The unlucky country for intellectuals

Unforgivable historian

The unforgiven: Keith Windschuttle

If you are unhappy in Australia, writes Dalrymple,

you have to consider the possibility that the problem lies with you rather than with the conditions that surround you.

This

is a disagreeable thing, particularly for an intelligentsia, which is deprived by it of a providential role for itself. What does an intelligentsia do when a country is already as satisfactory in its political arrangements and social institutions as any country has ever been? Intelligentsias do not like the kind of small problems that day to day existence inevitably throws up, such as termites in the woodwork: they like to get their intellectual teeth into weightier, meatier problems.

Screen Shot 2015-05-28 at 09.05.36What could be a weightier problem

than a prosperous, fortunate country that was founded upon genocide? Clearly, if it was so founded, an intelligentsia is urgently needed to help it emerge from the dark moral labyrinth in which it exists, hitherto blindly. For only an intelligentsia is sufficiently used to thinking in abstractions to be qualified to act as guide to the nation.

Yet Australia

has not cherished its intellectuals. It has not accorded them the respect to which they think they are naturally entitled. Indeed, until a couple of decades ago it was common practice for Australian intellectuals to flee their country and live elsewhere, so strong was the anti-intellectual atmosphere of their county. Australia was not a lucky country as far as intellectuals were concerned. Intellectuals in Australia are not taken as seriously by the public as they take themselves. Besides, there are now more of them, and competition for attention is therefore greater.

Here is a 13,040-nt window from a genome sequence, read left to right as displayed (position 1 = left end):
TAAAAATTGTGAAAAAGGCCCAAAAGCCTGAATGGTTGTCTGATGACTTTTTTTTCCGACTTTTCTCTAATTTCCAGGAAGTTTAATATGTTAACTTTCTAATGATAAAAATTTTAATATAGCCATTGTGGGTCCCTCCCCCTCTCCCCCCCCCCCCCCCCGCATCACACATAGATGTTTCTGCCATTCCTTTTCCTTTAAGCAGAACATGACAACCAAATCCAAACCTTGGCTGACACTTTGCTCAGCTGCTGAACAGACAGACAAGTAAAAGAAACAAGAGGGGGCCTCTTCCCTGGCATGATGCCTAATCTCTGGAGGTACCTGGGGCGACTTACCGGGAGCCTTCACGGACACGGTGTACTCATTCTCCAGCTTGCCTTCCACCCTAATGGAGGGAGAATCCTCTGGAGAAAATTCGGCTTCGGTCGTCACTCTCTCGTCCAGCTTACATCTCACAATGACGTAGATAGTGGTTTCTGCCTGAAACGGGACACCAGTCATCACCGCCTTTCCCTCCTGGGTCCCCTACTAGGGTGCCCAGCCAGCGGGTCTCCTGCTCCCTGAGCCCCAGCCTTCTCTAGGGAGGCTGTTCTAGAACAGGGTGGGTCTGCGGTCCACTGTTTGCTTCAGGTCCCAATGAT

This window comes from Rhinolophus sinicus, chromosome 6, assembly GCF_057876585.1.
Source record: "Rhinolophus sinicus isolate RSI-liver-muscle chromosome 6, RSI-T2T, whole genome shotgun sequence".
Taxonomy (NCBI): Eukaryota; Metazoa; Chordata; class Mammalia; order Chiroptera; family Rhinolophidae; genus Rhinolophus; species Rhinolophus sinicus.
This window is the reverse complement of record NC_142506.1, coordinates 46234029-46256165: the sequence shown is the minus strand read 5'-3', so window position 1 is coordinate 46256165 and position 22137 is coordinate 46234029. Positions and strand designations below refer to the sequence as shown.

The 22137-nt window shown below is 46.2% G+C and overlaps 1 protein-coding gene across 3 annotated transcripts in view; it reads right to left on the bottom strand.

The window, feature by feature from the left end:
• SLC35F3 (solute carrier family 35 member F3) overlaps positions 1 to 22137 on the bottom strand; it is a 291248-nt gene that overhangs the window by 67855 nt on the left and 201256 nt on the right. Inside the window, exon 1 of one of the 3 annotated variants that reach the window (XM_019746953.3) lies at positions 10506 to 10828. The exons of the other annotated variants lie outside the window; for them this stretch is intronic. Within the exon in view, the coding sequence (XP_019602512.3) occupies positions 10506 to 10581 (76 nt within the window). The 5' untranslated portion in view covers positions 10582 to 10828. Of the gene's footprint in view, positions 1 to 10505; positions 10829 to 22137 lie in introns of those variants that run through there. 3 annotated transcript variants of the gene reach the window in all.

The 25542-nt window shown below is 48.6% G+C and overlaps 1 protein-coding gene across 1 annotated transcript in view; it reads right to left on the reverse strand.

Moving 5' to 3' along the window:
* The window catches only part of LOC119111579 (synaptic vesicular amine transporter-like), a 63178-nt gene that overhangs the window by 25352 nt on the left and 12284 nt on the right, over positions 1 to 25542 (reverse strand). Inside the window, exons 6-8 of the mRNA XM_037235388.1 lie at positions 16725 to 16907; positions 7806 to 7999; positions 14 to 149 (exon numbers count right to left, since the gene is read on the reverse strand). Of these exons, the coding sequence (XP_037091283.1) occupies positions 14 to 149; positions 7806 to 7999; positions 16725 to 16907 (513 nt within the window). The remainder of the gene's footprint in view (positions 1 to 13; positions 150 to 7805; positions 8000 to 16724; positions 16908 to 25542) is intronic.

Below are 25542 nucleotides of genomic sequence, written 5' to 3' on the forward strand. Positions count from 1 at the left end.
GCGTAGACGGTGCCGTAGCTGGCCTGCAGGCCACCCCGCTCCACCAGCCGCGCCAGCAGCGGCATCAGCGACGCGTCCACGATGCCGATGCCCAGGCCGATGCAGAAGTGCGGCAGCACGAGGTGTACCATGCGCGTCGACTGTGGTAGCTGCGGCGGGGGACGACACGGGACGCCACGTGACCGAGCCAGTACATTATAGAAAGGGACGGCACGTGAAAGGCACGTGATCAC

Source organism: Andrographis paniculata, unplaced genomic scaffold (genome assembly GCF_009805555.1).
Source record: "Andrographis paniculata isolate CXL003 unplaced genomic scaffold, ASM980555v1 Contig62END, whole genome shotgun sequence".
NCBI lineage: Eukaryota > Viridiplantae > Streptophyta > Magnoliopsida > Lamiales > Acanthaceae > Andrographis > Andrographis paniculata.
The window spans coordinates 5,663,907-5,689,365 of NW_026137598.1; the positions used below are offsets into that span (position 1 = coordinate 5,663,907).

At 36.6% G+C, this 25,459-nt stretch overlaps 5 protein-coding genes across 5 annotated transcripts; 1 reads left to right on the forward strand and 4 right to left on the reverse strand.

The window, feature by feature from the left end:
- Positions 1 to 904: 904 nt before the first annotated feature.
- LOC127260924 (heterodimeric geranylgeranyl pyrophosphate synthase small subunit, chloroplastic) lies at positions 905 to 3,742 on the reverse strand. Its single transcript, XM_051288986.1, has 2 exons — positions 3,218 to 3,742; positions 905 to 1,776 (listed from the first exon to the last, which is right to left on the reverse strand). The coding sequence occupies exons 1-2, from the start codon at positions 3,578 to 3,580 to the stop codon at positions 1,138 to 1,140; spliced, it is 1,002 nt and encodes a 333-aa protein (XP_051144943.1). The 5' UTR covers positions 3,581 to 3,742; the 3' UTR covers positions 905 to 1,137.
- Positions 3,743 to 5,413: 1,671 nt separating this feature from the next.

Some members of the philosophy faculty of the University of Woolloomooloo

Michael Baldwin, left, and the Bruces, philosophy faculty, Woolloomooloo University

Then Keith Windschuttle published The Fabrication of Aboriginal History, which destroyed the idea that there had been a genocide of Tasmanian aborigines carried out by the early European settlers of the island. The debate that followed publication proved that Windschuttle was right.

This was quite unforgivable of him.

There is nothing much more attention-grabbing

than the claim that your current happiness and good fortune is founded on a pile of bones. With a bit of luck, this claim will even turn people neurotic and increase the need for therapists. It is hardly surprising, then, that when someone came along and challenged the version of history on which intellectuals’ newfound importance in society was to be based, they threw their dolly out of the pram, as the prison wardens in the prison in which I worked used to put it to describe the actions of a prisoner who had lost his temper. The dispute was not just a matter of the interpretation of the contents of old newspapers in Hobart libraries: it went to the very heart of the intelligentsia’s self-conception as society’s conscience and natural leaders.

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